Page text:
God is a God of relationship. He is the Triune God, Father, Son, and Holy Spirit, in relationship within the Godhead. We are created in His image, for relationship, with Him and with one another. The middle chapters of Genesis record God calling Abraham to become the father of many nations and to become the father of His people, the nation of Israel. The Old Testament Law reflects God’s love for His people and His desire for them to love one another well. As they fail to do that, we read later in the Old Testament about God scolding His people through His prophets for oppressing the weak and vulnerable.
The New Testament underscores God as a relational God as the Father sends the Son to live among us, to save us, and to show us what the love of God looks like in the warp and woof of daily life. Jesus walked in and among sinners, welcoming the weak and needy. He also trained and empowered His disciples to serve others even as He was serving them. He sent them out in pairs because ministry is hard, and we need one another as we go about fulfilling the Lord’s purpose for us.
“One another” verses in the New Testament are varied and plentiful, illustrating the importance of nurturing life among members of the body of Christ. It is only as we practice these one another passages that we grow strong in faith, become who the Lord created us to be, and fulfill His purposes for us, both individually and corporately. Like it or now, we are so dependent on relationship that we are not able to fulfill God’s purposes for our personal, individual life without practicing and experiencing the one anothers.
There is one “one another” passage I would like to bring to our attention. In his letter to the Galatians, the Apostle Paul writes, “Bear one another’s burdens, and thereby fulfill the law of Christ.” (Galatians 6:2). And then, in completing his thought, Paul admonishes his readers—just three verses later: “For each one will bear his own load.” (Galatians 6:5).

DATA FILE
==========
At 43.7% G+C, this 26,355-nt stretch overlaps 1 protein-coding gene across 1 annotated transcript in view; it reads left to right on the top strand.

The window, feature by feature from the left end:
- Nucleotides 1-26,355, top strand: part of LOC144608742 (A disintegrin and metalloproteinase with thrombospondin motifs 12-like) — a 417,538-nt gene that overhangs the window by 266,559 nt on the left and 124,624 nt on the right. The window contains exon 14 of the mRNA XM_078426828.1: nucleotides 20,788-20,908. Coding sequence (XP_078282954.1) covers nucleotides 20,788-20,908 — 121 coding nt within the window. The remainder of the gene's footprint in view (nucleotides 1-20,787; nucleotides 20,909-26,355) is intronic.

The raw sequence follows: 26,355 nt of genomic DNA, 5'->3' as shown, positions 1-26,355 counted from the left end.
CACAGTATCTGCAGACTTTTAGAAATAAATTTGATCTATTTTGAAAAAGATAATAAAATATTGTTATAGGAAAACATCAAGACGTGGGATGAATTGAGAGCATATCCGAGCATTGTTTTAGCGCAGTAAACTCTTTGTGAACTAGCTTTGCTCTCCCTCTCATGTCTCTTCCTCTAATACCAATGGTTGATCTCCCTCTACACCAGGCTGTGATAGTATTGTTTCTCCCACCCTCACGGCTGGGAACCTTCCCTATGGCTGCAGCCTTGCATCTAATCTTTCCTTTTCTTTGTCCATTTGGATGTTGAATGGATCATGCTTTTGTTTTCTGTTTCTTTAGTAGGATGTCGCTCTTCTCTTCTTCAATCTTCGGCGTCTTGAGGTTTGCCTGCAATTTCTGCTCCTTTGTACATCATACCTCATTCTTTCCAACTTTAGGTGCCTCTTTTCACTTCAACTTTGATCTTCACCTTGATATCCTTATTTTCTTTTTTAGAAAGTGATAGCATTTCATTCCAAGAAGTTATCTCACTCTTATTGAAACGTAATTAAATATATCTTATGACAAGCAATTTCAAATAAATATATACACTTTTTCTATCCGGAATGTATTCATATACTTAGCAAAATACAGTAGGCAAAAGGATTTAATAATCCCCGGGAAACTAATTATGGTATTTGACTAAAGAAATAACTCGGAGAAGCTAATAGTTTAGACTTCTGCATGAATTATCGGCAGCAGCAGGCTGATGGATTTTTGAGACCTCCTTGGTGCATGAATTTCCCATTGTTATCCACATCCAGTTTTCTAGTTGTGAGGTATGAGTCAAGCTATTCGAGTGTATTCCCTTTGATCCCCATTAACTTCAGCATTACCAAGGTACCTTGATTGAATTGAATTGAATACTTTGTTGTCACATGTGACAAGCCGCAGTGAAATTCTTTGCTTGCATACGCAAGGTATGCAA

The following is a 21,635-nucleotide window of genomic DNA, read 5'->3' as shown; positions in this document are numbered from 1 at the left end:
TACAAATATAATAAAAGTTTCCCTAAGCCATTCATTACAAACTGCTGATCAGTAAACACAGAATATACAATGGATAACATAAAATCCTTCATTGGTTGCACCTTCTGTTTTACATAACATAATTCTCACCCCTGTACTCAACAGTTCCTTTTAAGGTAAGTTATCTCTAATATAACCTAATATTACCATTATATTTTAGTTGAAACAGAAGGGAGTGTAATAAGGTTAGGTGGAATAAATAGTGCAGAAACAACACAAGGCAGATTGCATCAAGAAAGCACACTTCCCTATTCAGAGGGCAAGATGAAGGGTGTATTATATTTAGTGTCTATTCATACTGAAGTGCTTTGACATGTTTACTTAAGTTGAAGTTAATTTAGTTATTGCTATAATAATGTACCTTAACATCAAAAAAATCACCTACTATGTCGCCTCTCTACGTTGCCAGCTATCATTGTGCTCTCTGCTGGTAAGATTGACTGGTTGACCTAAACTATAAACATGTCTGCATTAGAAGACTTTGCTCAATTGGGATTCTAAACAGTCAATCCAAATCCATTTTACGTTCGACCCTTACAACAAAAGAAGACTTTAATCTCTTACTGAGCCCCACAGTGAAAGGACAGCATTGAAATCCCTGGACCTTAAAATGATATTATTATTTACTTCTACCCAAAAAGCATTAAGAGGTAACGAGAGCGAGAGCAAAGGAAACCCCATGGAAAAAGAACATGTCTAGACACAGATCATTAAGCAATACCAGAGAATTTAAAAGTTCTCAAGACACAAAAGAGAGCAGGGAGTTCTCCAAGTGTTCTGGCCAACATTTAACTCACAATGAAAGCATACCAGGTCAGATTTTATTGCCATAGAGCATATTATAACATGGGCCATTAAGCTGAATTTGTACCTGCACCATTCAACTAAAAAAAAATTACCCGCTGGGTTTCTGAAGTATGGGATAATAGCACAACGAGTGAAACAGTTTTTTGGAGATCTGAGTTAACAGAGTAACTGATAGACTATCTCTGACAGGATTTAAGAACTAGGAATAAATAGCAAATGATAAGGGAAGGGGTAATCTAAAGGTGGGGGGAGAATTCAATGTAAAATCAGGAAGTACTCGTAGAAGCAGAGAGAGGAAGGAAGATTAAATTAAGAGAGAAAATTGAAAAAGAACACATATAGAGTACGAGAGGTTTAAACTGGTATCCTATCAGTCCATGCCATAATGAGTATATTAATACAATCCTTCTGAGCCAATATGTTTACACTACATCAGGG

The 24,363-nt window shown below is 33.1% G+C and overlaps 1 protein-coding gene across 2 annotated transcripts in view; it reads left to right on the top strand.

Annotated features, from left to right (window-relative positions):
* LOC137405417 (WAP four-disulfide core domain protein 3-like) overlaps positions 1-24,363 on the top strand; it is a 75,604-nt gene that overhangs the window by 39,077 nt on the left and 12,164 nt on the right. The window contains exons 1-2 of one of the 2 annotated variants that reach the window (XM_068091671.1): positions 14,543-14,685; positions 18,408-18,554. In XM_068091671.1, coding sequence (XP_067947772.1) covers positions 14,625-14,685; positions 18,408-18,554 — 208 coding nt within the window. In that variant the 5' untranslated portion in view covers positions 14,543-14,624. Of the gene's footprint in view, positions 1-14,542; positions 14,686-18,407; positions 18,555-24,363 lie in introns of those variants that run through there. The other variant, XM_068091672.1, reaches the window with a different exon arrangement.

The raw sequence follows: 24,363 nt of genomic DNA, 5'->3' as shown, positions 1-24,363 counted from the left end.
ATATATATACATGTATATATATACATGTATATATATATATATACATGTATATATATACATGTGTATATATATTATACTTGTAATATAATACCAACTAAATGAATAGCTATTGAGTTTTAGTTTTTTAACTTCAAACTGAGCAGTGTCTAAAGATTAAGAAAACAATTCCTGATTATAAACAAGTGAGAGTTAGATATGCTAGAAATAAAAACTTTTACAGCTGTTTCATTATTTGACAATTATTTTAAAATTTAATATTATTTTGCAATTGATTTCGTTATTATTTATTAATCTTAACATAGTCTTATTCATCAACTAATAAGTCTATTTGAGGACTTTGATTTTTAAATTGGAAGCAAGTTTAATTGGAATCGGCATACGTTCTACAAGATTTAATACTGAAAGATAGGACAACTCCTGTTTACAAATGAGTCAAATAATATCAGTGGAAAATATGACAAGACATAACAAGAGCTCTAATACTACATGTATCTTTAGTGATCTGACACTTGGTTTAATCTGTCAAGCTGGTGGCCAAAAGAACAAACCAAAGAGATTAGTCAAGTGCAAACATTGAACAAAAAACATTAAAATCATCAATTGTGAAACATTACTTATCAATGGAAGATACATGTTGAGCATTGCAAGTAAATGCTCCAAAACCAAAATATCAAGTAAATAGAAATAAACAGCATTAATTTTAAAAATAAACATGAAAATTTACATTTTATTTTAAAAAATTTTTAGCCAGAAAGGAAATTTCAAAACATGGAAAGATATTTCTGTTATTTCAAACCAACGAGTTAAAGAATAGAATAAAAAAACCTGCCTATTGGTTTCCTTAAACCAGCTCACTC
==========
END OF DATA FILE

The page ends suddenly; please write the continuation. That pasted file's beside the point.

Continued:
The apparent inconsistency in our English translations is resolved when we investigate the actual Greek words that Paul used. The word for burden in Verse 2 carries the connotation of a particularly heavy and difficult burden, while the word for load in Verse 5 carries the connotation of an expected responsibility. And so we understand that Paul is exhorting believers to take responsibility for themselves and also help brothers and sisters who are struggling with unusually difficult loads. This seems quite reasonable, and we tend to nod at this truth and move on.
But even though we can readily understand this passage, I am less sure that we follow Paul’s instructions as well as he would like. It is simply not that easy to always distinguish reasonable personal responsibility from an unreasonably difficult load. Indeed, there is a good bit of subjective judgement involved for all concerned. What is unbearable or overwhelming for one person may be routine for someone else. And, when we add other factors—perceptions of expectations, personality, life experience—it becomes even more complex. Do we persevere, or ask for help? Conversely, do we encourage a brother/sister to persevere, or do we offer to help?
There is no formula or flow chart to answer these questions. I would like to suggest that we consider a “both and” approach rather than an “either or.” In other words, we can honor Paul’s words even in the uncertainty that attends them. We can encourage a struggling brother and sister to persevere in faith even as we do what we can to help with their load. And, we can ask for help even as we walk in faith through a challenging time.
In order to do this, we must develop an essential Godly characteristic: humility. In our contemporary American culture, it is easy to want to do it ourselves, on our own strength. Coupled with our prideful sin nature, it can be exceedingly difficult to ask for help. Our pride fuels self-focus so that we can miss the needs of others. And when we do see a need, our pride and self-reliance can make it difficult to see someone in need of help without feeling somehow superior. And when our offers to help fuel our pride and elevate our opinions of ourselves, we move far away from Paul’s intent. Finally, as we cultivate a spirit of humility, we become more able to be genuine in our need and in needing the needs of others, which brings us back to relationship building. Although we may never achieve the perfect balance of personal responsibility and burden sharing, humbly and actively exercising both proclaims the love of Christ to the world and blesses His body—us—with ever deepening relationships.